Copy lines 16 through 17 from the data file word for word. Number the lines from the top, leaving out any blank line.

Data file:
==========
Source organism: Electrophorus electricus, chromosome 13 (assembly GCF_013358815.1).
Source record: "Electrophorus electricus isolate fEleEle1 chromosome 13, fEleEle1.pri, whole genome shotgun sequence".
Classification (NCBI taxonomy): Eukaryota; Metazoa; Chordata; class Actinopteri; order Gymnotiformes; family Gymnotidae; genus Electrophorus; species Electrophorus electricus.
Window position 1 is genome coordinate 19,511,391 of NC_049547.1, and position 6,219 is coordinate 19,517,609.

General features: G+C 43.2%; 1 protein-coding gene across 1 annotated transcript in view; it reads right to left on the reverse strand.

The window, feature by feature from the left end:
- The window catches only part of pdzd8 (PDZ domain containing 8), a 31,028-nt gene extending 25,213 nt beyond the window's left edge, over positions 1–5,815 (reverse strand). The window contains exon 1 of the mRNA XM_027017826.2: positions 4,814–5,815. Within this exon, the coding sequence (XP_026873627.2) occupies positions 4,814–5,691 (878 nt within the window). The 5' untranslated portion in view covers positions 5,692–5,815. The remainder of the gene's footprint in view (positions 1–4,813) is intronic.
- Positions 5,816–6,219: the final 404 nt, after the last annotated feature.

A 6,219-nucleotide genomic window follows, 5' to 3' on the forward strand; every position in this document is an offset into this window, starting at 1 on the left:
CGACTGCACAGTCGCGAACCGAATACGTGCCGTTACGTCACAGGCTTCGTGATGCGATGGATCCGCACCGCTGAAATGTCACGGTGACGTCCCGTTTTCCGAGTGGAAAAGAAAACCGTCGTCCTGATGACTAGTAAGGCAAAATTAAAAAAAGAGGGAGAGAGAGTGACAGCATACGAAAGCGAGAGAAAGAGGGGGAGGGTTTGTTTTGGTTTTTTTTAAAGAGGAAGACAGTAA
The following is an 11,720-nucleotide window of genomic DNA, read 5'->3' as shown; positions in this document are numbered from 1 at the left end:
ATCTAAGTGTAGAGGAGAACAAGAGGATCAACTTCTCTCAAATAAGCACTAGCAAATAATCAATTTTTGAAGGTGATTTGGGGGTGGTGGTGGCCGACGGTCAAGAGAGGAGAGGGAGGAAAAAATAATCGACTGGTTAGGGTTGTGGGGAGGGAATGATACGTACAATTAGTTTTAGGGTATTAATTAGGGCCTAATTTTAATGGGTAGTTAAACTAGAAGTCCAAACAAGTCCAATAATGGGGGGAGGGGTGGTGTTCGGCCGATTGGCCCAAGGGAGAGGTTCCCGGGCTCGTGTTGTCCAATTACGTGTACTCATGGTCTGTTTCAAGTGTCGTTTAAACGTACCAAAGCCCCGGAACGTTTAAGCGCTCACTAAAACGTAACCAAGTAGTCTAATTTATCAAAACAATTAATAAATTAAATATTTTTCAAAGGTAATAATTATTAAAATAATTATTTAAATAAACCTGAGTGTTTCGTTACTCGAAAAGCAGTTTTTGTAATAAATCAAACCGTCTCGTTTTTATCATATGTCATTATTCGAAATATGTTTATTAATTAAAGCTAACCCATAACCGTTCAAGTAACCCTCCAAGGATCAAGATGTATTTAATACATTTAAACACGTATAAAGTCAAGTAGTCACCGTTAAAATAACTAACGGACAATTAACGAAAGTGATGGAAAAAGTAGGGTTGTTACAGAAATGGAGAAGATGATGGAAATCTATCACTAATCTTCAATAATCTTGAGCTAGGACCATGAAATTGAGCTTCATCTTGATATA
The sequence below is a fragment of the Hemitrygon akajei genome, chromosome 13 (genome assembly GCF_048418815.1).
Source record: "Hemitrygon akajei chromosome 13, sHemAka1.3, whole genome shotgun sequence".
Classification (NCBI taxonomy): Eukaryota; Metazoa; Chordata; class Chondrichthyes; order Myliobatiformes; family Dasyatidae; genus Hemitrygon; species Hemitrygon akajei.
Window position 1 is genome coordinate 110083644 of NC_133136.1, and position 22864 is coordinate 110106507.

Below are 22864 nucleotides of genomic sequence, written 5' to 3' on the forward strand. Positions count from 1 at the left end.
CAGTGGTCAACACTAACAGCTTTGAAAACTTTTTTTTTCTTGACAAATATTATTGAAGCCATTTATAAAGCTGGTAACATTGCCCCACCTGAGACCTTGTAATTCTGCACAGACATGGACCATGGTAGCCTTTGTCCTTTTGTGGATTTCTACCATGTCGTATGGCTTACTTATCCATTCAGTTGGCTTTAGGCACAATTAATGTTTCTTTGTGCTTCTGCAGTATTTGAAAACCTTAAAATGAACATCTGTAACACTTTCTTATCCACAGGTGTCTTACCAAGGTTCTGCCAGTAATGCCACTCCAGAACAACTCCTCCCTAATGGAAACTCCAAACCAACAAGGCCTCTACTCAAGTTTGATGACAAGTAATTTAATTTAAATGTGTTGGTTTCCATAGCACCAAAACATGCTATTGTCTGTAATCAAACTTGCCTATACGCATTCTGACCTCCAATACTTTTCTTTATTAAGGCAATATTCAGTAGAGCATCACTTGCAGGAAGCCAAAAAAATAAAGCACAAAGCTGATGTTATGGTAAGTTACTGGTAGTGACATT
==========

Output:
Window position 1 is genome coordinate 110083644 of NC_133136.1, and position 22864 is coordinate 110106507.

Below are 22864 nucleotides of genomic sequence, written 5' to 3' on the forward strand. Positions count from 1 at the left end.